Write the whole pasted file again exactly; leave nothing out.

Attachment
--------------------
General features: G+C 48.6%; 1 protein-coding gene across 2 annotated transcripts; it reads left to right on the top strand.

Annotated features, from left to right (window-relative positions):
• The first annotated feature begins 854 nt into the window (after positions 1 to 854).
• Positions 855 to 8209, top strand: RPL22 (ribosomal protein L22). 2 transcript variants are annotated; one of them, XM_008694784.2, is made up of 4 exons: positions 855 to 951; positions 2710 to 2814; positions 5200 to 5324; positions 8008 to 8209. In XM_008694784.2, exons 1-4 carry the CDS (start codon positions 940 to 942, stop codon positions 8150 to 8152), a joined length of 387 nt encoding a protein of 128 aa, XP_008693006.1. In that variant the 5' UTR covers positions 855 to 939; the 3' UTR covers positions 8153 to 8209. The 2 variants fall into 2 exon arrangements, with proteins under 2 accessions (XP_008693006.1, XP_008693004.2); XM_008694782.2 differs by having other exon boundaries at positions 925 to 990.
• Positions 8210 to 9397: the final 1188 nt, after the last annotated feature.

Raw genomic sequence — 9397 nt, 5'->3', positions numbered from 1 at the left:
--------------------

General features: G+C 48.6%; 1 protein-coding gene across 2 annotated transcripts; it reads left to right on the top strand.

Annotated features, from left to right (window-relative positions):
• The first annotated feature begins 854 nt into the window (after positions 1 to 854).
• Positions 855 to 8209, top strand: RPL22 (ribosomal protein L22). 2 transcript variants are annotated; one of them, XM_008694784.2, is made up of 4 exons: positions 855 to 951; positions 2710 to 2814; positions 5200 to 5324; positions 8008 to 8209. In XM_008694784.2, exons 1-4 carry the CDS (start codon positions 940 to 942, stop codon positions 8150 to 8152), a joined length of 387 nt encoding a protein of 128 aa, XP_008693006.1. In that variant the 5' UTR covers positions 855 to 939; the 3' UTR covers positions 8153 to 8209. The 2 variants fall into 2 exon arrangements, with proteins under 2 accessions (XP_008693006.1, XP_008693004.2); XM_008694782.2 differs by having other exon boundaries at positions 925 to 990.
• Positions 8210 to 9397: the final 1188 nt, after the last annotated feature.

Raw genomic sequence — 9397 nt, 5'->3', positions numbered from 1 at the left: